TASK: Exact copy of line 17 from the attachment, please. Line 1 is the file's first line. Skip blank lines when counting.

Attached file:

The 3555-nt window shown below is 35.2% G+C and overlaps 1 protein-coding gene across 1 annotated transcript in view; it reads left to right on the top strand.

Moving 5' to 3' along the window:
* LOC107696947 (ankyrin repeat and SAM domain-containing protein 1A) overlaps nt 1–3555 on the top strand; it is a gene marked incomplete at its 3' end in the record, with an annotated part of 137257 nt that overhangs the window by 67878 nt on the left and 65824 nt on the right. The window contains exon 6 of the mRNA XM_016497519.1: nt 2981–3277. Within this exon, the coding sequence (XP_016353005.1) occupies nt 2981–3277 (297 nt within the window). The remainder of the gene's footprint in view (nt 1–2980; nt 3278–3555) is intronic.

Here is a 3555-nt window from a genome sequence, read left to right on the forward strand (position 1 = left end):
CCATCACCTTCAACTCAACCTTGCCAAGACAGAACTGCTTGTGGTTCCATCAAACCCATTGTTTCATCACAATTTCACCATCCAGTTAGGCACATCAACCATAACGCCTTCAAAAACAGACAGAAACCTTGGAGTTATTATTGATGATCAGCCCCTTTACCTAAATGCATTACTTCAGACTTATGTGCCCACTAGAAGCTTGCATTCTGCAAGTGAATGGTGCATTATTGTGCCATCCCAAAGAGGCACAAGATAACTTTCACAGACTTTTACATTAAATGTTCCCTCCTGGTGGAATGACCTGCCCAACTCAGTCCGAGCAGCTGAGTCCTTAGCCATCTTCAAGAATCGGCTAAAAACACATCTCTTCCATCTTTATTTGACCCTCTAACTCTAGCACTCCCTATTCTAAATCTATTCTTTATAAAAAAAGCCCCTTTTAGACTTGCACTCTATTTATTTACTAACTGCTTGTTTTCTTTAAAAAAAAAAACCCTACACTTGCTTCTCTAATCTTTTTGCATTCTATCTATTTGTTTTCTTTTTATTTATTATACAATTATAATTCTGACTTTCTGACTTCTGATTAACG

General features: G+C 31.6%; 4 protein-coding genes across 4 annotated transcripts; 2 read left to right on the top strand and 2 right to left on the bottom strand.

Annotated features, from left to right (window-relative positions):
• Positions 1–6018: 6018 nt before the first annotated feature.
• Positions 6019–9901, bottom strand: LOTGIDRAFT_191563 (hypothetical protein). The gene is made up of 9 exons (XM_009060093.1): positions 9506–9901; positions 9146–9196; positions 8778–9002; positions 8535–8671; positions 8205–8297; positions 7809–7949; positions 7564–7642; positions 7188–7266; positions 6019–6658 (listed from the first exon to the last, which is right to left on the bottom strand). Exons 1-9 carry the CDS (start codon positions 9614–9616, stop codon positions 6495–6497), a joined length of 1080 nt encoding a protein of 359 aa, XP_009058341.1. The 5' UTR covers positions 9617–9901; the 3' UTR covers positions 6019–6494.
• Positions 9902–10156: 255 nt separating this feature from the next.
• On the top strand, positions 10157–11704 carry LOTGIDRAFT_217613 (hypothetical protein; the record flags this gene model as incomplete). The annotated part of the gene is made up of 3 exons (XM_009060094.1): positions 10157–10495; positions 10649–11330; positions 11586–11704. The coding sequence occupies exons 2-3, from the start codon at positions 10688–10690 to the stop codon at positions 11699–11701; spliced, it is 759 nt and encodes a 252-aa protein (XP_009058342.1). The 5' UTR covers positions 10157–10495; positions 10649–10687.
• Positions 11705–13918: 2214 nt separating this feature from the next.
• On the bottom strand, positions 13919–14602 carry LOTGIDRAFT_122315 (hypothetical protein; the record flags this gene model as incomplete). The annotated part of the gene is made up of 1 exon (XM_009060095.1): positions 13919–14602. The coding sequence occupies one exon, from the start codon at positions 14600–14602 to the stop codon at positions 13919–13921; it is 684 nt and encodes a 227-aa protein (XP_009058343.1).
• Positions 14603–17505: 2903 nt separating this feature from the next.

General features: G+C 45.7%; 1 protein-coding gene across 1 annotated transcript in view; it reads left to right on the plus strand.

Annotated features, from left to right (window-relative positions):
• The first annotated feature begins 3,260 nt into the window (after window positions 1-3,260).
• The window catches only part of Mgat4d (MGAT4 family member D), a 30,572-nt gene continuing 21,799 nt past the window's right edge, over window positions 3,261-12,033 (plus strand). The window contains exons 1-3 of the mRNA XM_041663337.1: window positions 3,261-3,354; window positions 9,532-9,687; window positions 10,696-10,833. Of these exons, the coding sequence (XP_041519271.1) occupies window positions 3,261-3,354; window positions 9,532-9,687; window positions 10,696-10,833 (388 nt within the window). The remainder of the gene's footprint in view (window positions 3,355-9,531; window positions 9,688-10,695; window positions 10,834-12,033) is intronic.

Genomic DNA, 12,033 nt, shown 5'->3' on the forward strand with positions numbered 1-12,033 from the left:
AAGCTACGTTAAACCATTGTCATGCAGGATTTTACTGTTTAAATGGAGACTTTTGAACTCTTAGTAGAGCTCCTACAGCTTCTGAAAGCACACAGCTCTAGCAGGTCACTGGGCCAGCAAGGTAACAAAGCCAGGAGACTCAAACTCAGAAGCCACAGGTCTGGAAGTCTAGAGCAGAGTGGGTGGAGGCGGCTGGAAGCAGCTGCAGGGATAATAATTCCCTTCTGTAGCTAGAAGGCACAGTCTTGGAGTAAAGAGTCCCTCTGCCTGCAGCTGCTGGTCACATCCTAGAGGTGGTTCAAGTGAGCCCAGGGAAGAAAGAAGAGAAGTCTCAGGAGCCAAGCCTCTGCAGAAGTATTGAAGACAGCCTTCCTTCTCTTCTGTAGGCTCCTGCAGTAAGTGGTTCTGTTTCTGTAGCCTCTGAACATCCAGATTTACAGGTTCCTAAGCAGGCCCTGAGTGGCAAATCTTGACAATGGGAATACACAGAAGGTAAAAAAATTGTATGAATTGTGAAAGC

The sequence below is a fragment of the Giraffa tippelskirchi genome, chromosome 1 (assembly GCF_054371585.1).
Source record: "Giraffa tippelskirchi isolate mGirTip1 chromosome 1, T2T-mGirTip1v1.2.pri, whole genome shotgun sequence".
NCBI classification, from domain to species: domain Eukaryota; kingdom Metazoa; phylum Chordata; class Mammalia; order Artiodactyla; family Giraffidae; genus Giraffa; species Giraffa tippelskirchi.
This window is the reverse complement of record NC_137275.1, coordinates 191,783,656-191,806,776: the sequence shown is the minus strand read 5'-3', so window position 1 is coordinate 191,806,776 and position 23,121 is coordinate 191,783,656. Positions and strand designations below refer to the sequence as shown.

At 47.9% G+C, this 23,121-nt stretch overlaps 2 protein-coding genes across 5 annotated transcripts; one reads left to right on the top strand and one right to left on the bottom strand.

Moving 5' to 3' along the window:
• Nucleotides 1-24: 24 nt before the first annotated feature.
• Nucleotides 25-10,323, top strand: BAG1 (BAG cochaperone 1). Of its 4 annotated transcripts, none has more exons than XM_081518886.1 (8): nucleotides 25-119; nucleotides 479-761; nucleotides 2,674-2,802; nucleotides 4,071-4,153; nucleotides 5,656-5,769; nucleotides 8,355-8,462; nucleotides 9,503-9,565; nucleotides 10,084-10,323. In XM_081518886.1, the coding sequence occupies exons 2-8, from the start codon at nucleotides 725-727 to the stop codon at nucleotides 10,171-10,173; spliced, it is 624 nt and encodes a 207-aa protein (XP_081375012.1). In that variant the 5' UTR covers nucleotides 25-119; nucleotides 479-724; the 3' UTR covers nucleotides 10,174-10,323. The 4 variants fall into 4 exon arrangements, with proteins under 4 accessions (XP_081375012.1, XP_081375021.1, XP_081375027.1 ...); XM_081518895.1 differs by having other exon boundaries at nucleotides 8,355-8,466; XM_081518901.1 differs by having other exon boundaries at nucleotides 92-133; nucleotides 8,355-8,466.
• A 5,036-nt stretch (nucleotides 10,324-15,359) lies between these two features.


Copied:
• The first annotated feature begins 3,260 nt into the window (after window positions 1-3,260).